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UK autumn budget in focus

Chancellor Jeremy Hunt leaving No.10 Downing Street

European markets struggled yesterday, unable to shrug off the concerns over the missile explosion in Poland that killed two people, with tensions remaining high on concerns that an escalation might still be a very real risk.

US markets also came under pressure after a disappointing quarterly update and outlook from Target, which clobbered the retail sector, as well as knocking the wider market lower. Several more Fed speakers also added to the mix, with comments from New York Fed president John Williams, Mary Daly of the San Francisco Fed, and Feb board governor Christopher Waller, who reiterated his weekend comments in Australia, while also confirming he would be open to a 50bps rate hike next month.

As we look ahead to today’s European open, the main focus will be on Westminster and chancellor of the exchequer Jeremy Hunt, as he delivers the long-anticipated autumn statement. Over the past few weeks, we’ve heard an array of estimates of the size of the fiscal black hole at the heart of the public finances, ranging from £40bn to £55bn, however this week we got a new one in the form of a higher number, this latest one being £70bn, begging the question as to how big the fiscal hole is.

While we know a good proportion of this is due to higher borrowing costs due to high inflation, as well as the potential for a slowdown in the UK economy, it seems odd that the size of the hole has gone up at the same time UK gilt yields have gone down, along with natural gas prices. Yesterday the UK 10-year gilt yield fell to its lowest level since 16 September, likewise 2-year gilt yields, to a level when the term 'black hole' referred to objects in outer space.

This would suggest that, as Bank of England governor Andrew Bailey admitted yesterday, that most of the risk premium from the events in September has come out, which means there is little if any need for a punishing budget. If he is correct in that assessment, it would suggest that the chancellor probably has more wriggle room when it comes to laying out a long-term plan to address the challenges facing the UK economy.

The problems are certainly not something that can be resolved over the next two to three years, but require a much longer time horizon, given the challenges posed by the energy transition. Most sensible investors would understand that, which makes the almost masochistic desire to impose further pain on the economy in today’s budget an incredibly risky approach, at a time when inflation is already at a 40-year high. It’s almost as if in trying to repair the damage of the Truss budget, Hunt is overcompensating, when a middle ground would be more appropriate.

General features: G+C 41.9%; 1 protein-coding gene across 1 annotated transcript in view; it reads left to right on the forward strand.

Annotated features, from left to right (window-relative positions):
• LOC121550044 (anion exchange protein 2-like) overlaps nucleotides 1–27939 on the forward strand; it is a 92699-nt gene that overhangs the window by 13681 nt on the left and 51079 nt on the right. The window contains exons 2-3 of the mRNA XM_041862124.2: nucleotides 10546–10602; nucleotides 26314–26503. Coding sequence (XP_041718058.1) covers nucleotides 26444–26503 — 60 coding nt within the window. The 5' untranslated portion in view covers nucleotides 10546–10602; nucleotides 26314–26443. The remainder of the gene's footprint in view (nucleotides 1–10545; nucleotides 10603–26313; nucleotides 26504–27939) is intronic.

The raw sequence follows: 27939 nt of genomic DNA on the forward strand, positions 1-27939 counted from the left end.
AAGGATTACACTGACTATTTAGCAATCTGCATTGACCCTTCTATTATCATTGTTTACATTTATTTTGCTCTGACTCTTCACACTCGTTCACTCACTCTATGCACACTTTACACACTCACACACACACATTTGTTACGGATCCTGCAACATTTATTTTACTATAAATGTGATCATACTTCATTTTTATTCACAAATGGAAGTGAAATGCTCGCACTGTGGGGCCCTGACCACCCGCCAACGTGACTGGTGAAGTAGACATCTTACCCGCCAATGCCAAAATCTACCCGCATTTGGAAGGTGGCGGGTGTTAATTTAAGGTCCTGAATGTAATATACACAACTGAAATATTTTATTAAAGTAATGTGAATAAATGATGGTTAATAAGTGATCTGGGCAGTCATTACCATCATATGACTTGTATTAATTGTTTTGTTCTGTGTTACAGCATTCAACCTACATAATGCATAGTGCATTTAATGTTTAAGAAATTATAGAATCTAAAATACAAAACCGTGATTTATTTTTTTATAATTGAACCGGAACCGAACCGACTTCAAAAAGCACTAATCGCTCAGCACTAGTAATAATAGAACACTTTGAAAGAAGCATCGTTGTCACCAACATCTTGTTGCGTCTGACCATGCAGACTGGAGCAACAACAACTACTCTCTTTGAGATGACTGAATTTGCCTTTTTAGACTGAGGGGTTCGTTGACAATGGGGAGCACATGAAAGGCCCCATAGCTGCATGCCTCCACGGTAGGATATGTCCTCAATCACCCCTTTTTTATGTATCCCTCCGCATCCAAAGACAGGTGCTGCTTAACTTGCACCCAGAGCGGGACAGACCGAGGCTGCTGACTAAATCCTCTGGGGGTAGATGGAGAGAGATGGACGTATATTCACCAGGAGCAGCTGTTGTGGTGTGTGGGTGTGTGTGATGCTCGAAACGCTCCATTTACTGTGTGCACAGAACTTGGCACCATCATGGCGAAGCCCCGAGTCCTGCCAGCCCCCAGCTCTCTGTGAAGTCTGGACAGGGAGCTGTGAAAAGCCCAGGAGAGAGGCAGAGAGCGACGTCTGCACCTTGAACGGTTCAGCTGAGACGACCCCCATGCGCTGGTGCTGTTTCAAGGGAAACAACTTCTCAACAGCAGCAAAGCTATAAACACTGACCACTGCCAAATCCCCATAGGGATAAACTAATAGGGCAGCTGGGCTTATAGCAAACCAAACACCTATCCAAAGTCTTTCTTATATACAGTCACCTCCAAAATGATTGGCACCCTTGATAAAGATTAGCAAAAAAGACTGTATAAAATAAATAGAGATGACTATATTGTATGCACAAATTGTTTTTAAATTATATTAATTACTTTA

In delaying the budget until now with nary a murmur from the markets, the government may have the opportunity to be bolder when it comes to helping business, and not hammering it with new taxes. While a lot of what is to come today is likely to depend on what the OBR’s economic forecasts say, it should also be noted that the OBR’s recent forecasts have been about as much use as a chocolate fireguard. There are simply too many variables for any forecasts to be remotely accurate, and while economists have many varying models, they are only as good as the data that gets put into them.

What we do know from the experiences of last decade, is that in implementing tax rises and significant spending cuts in the wrong areas, is the wrong approach heading into a recession. Get today wrong, and Hunt runs the risk of making matters worse for the economy.

The government simply must convince the markets that they have a credible long-term economic plan they can implement over a five-to-10-year period, rather than impose a plan that no other country in Europe is pursuing, and where countries like Germany are spending billions of euros more in supporting their economies without any penalty when it comes to borrowing costs.

With UK inflation for October hitting 11.1% yesterday, today’s EU CPI number for November is set to be confirmed at 10.7%.

EUR/USD – currently struggling to push above the 200-day SMA at 1.0440. A close above 1.0430 is needed to push up towards the 1.0600 area. Support all the way back at the 1.0180 area. 

GBP/USD – fairly quiet session yesterday after the push up to the 1.2030 area earlier this week. This is likely to be a huge barrier for any further gains. Support remains all the way back at the 1.1640/50 area.

EUR/GBP – continues to chop between resistance at the 0.8820/30 area, with support still at or around the 0.8690 area.

USD/JPY – need to overcome the 141.00 area to minimise the risk of a move back to the recent lows at 137.65.


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